Advocate releases State of the Child Report

The Office of the Child and Youth Advocate released its eighth annual State of the Child Report today at a breakfast for government members and senior civil servants in Fredericton.

The release of the report coincides with the 25th anniversary of Canada’s ratification of the United Nations Convention on the Rights of the Child. The report encourages all stakeholders to strive harder to promote and protect the rights of children and youth. The report contains an overview of various issues facing children and youth, as well as a thematic focus on mental health.

The report also contains more than 200 data indicators in a Child Rights and Well-being Framework.

Some discouraging statistics in the report include:

  • The rate of child and youth hospitalization for mental disorders is high in New Brunswick. Only half of the children and youth who seek mental health services get service within 30 days.
  • One out of every five graduating students does not feel respected at school. Nearly one-third of graduating First Nations students do not feel respected at school. One-third of graduating students with disabilities do not feel respected in their schools.
  • The percentage of youth in pre-trial detention is considerably higher than other areas of the country.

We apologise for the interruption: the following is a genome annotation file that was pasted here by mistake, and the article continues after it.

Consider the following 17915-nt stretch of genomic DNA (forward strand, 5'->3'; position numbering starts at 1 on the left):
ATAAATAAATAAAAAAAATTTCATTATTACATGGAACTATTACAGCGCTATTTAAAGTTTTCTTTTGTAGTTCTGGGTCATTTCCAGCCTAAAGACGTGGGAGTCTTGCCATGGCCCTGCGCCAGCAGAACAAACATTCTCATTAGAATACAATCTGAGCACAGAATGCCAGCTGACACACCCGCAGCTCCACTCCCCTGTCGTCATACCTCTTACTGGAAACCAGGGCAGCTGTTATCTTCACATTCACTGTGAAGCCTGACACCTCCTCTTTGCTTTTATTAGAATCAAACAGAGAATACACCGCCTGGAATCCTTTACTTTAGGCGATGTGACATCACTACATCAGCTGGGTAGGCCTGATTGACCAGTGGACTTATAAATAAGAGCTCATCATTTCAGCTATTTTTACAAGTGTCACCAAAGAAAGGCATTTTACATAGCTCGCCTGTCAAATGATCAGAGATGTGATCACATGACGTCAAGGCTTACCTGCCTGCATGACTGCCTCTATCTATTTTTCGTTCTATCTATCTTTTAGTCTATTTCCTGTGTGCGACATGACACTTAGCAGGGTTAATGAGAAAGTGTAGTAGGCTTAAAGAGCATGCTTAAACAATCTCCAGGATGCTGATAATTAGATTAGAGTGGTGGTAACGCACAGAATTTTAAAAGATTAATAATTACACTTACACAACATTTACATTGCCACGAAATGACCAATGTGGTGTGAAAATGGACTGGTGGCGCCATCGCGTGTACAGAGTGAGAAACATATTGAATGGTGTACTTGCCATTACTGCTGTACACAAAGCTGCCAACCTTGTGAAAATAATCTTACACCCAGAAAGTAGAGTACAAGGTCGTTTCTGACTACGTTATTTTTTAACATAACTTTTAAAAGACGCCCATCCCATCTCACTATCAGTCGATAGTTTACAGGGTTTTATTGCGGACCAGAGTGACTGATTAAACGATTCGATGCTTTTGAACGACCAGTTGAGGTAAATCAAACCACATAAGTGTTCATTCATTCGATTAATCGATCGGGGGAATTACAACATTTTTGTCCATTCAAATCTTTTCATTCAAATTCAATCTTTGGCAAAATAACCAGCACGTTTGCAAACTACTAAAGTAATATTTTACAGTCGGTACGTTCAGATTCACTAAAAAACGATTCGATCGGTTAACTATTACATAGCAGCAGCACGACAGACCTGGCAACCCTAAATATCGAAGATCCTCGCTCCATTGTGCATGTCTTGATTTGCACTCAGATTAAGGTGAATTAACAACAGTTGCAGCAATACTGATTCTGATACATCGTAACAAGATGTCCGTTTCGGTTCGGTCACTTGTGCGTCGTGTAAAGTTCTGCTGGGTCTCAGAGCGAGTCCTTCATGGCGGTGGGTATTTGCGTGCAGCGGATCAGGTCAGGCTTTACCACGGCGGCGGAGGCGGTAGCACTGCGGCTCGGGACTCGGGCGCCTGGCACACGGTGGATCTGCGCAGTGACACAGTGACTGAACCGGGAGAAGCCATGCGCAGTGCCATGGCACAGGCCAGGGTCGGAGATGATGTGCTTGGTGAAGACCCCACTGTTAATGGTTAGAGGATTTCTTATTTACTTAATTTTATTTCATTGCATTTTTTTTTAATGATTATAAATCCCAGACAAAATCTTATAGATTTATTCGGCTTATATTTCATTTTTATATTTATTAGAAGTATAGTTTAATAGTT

Despite these findings, Child and Youth Advocate Norman Bossé struck a positive note.

“Ten years ago, the provincial government appointed its first child and youth advocate to defend and promote children and youths’ rights,” said Bossé. “My main message to you today is that, together, we are making a difference. Ten years ago, child and adolescent mental health was lacking not only services, but a focused approach across systems. Today, we are seeing a shift toward a concentrated effort to address these needs.”

In regard to the mental health of children and adolescents, the report points to a deepening problem, with increased anxiety and depression among young people. However Bossé said the government is paying greater attention to mental health needs, and that positive changes in service provision are being seen.

“Yesterday my 11th granddaughter was born in a New Brunswick that is more than ever focused on the rights of children to protection and provision,” said Bossé. “This report is about putting children first in New Brunswick and about being their champions.”


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